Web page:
Sometimes questions come up about taking care of an elderly father versus helping an aging mother. Are there differences and if so how do we make it work?
First we have to look at the person’s age. If the person is above 75 he or she have a different experience that those between the ages of 55 and 75. Males 75 and over may have had to quit school to take care of family during the depression or were drafted into the war and left home at the age of 18. When they returned from war many of them went to work in factories and other construction and labor jobs. Women in that age group tended to stay home and raise children. Some women raised as many as 10 children in small homes.
Younger men and women between 55 and 75 probably had a somewhat difference experience. Having been raised by the older group, these individuals were encouraged to go to college or follow in their parents career paths such is the case when we hear about 3rd or 4th generation fire fighterers or police officers. Women started to work outside of the home and go to college in greater numbers.
When we talk about taking care of the older indviduals we have to consider their experience of the world. How they see things, what their experience of the world was and the fact that certain things that are important to them are no longer important to a younger crowd. For example men in the older group tend to be steadfast caregivers and providers. There is no telling them or proving to them that they need help taking care of their wives. In their mind they were raised to believe they should be the head of household and provider for all needs including caregiving now later in life.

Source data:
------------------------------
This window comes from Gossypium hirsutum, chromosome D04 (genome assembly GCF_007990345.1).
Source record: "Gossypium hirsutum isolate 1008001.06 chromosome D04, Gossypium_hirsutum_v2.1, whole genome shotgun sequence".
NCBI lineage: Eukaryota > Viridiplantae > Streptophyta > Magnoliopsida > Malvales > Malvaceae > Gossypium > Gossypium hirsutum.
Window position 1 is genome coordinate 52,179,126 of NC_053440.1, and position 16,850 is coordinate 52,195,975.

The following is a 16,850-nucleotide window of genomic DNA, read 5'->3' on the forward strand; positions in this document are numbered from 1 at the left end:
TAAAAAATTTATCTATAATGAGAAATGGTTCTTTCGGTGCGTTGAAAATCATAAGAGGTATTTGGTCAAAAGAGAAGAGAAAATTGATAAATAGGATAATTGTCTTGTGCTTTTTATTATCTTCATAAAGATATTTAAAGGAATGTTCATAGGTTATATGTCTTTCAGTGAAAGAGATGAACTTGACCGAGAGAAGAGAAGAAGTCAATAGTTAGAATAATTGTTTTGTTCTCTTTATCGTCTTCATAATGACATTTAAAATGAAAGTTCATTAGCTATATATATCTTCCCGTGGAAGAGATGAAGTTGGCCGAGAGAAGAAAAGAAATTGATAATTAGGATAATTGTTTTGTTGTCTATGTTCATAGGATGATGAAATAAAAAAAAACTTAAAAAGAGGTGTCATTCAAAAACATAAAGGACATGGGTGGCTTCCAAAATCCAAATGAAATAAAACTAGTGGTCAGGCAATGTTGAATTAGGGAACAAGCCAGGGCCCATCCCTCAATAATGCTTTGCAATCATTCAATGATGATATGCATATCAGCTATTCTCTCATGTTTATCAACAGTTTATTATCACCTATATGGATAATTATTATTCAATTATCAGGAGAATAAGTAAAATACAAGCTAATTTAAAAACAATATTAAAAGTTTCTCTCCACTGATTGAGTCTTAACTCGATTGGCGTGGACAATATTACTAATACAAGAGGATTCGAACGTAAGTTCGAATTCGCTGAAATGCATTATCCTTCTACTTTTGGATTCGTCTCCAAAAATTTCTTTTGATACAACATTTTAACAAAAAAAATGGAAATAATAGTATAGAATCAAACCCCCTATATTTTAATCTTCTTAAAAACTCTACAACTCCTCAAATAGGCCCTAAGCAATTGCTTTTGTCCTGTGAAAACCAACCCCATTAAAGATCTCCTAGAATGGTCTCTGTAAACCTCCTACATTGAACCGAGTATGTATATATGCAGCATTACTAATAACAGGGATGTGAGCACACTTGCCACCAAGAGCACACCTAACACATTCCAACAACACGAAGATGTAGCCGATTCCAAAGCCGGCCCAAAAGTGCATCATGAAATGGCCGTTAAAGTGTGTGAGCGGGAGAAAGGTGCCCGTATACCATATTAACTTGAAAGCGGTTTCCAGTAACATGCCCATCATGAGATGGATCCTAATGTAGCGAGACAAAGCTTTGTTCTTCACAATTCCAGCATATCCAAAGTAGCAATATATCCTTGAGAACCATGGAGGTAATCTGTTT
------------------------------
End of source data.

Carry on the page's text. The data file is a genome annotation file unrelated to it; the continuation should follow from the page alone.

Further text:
The younger group tends to be more educated about disease and caregiving and often younger males will be more likely to accept help and even reach out for resources to manage a loved one’s disease.
In the older crowd, we often argue with them trying to prove they cannot do it alone. This just creates more stress and it challenges everything they were taught since they were little. We need to be more sensitive to their needs and try to figure out how we can get them to try out help rather than force it upon them or make them accept it. If we ask them to give it a try often the experience will be positive and they may be more likely to allow the caregiver to return.
The bottom line is there is a difference taking care of males and females. No matter a person’s age everyone needs to respect the other person’s thoughts, feelings and place in life.